When will college football resume in the state of California?
For the Pac-12 Conference, that’s a critical question with an increasingly cloudy answer. On Tuesday, Los Angeles County officials publicly recommended that the county’s stay-at-home order be extended for three months — until the end of July. The California State University System — which comprises 23 schools, including Mountain West Conference programs San Diego State, Fresno State and San Jose State as well as 2020 UW nonconference opponent Sacramento State — also announced that most classes at its campuses will remain online this fall.
As for the Pac-12 specifically, a spokesperson from the University of California system — which includes both UCLA and Cal — told CBS Los Angeles in an email that “at this juncture, it’s likely none of our campuses will fully reopen in fall. We will be exploring a mixed approach with some material delivered in classroom and lab settings while other classes will continue to be online.”
On that subject, NCAA president Mark Emmert said last week that “all of the commissioners and every president that I’ve talked to is in clear agreement: If you don’t have students on campus, you don’t have student-athletes on campus.”
But what if a Pac-12 campus is partially open, as could realistically be the case at Cal, UCLA and others? Could a football season still follow?
“I think the virus will tell us when we’re going to be able to come back and when it’s under control and when they have the proper testing and whatnot in place,” UCLA head coach Chip Kelly said on day three of the Pac-12 coaches media webinars on Wednesday. “And until that time, we’re just going to keep planning like we have a season coming up. No one has told us that we’re not playing. No one has told us that we are definitely playing.
“But we don’t want to be surprised by, ‘Hey, you guys are playing. Are you ready to go?’ I think all of us have put proper plans in place.”
And you can bet those plans aren’t written in permanent marker. On Tuesday evening, Fox Sports radio and television personality Colin Cowherd tweeted that, according to two people he trusts, USC’s Sept. 5 season opener against Alabama in Arlington, Texas, “isn’t happening.” He added that a Pac-12 football season in the spring is “much more likely.”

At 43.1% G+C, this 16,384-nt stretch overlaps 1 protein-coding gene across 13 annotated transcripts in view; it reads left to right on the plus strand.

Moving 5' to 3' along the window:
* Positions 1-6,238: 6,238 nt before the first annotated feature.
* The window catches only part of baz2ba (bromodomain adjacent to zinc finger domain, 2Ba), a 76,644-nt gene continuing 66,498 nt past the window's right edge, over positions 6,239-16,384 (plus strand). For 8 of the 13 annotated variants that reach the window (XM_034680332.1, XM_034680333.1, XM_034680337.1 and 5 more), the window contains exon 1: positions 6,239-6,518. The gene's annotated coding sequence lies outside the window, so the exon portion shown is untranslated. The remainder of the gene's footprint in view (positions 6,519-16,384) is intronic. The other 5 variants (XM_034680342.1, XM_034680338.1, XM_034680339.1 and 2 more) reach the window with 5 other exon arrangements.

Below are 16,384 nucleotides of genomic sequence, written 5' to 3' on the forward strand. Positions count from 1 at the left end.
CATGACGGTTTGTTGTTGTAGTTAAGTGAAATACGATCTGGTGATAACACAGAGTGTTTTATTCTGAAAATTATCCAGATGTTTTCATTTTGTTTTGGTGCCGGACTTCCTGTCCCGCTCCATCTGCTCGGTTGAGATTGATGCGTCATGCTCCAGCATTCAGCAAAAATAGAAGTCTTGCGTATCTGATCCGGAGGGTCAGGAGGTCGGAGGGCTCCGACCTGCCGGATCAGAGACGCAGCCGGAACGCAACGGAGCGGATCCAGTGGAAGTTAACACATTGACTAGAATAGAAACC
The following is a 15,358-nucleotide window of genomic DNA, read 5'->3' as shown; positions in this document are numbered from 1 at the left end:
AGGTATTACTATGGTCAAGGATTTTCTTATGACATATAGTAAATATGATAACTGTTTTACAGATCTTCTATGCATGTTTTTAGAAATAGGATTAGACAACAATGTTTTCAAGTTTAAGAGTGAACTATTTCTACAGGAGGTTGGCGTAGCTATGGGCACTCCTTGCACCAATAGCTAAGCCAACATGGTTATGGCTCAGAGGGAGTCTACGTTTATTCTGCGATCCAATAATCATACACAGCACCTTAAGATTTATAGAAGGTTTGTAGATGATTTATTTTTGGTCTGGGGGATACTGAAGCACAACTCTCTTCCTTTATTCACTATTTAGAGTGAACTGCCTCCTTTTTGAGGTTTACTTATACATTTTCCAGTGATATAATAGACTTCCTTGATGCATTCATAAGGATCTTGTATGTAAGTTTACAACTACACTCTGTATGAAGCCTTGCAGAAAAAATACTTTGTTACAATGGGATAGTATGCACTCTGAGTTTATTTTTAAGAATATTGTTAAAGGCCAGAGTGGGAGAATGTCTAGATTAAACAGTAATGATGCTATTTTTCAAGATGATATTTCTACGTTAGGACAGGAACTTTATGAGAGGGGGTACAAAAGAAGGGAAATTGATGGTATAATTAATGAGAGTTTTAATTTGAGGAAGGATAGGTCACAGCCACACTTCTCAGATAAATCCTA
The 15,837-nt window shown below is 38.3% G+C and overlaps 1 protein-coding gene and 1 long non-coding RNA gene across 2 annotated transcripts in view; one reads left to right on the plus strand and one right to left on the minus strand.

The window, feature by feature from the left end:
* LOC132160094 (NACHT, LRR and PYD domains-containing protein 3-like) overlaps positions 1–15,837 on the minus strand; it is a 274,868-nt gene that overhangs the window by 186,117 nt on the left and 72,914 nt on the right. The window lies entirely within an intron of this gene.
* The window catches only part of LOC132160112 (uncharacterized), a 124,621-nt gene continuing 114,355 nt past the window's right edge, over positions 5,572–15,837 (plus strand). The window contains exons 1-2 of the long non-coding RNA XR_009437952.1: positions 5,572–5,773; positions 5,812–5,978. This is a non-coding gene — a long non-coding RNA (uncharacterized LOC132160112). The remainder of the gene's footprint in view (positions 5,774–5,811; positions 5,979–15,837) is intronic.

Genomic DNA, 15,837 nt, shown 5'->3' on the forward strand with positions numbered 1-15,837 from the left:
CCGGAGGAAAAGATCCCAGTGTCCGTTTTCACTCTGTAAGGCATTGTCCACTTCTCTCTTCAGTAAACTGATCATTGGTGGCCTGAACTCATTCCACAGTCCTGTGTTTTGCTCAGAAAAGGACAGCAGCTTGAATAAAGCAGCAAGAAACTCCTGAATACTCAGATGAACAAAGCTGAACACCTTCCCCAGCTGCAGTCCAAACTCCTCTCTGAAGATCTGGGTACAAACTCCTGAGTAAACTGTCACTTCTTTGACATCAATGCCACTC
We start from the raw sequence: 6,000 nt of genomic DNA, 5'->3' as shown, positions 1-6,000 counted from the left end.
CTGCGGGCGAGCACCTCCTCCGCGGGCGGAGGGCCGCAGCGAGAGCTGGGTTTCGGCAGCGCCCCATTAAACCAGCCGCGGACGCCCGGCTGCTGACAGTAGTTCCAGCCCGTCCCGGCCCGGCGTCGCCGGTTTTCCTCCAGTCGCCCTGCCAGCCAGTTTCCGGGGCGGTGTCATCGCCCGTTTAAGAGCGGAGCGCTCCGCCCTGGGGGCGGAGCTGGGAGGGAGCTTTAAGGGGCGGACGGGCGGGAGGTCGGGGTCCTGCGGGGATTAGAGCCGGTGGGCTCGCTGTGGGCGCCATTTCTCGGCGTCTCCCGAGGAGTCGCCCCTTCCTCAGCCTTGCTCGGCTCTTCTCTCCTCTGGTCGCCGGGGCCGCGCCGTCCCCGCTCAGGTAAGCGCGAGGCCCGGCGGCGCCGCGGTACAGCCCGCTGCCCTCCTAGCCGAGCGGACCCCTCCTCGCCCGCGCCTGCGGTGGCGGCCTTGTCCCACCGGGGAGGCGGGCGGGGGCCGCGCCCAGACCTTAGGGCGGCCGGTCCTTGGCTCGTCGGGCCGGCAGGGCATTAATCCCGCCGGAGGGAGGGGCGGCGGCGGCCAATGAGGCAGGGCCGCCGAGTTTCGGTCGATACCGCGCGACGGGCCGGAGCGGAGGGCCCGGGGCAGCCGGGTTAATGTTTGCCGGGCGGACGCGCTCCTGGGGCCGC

But, within hours, USC athletics director Mike Bohn responded, tweeting: “We have every intention of playing our game against Alabama. I’d like to remind all our fans that this is an uncertain time and there will be much disinformation. We continue to explore every model for the 2020 football season.”
Those models are being explored everywhere conference-wide, including Oregon. Last week, Oregon Gov. Kate Brown said that large events in the state should be canceled or significantly modified through the end of September.
But does that mean that Oregon and Oregon State’s September games will be played in empty stadiums, or won’t be played at all?
“We’re always learning. It’s almost like we’re learning on a weekly basis,” Oregon State head coach (and former UW offensive coordinator) Jonathan Smith said on Wednesday. “There’s going to be a light at the end of the tunnel. We don’t know exactly how long this tunnel is that we’re in, but we’re going to get an opportunity to play and get (our players back on campus). When we can get them back, we want to do it safely and properly.
“So the unknown is what it is, and we’re working through that. We’re just going to continue to work hard on the day-to-day, because the light’s at the end of the tunnel.”
But now, especially, that light might not be so easy to see. When asked about how COVID-19 has impacted his recruiting efforts, Kelly said that “there are kids that are nervous about being able to play high school football in the fall, and (that’s) understandable, because we’re not sure if we’re going to play in the fall.”
With less than four months until football season, it’s hard to be sure of anything. The only certainty, it seems, is that nothing is set in stone.
“We actually are scheduled to play (CSU system school) San Diego State in game three. Would that affect that?” Kelly said. “I really don’t know. But I don’t think anybody knows. You just have to be very agile in terms of how you’re handling this whole situation and adjust to whatever happens. I think on a daily basis, things change and we have to be able to adjust to it. Nothing that was said in the last 24 to 48 hours directly impacts us playing games in September, but you never know.
“So we’ll just continue to monitor it and let the experts and the medical people determine whether it’s safe for our players to come back and play.”
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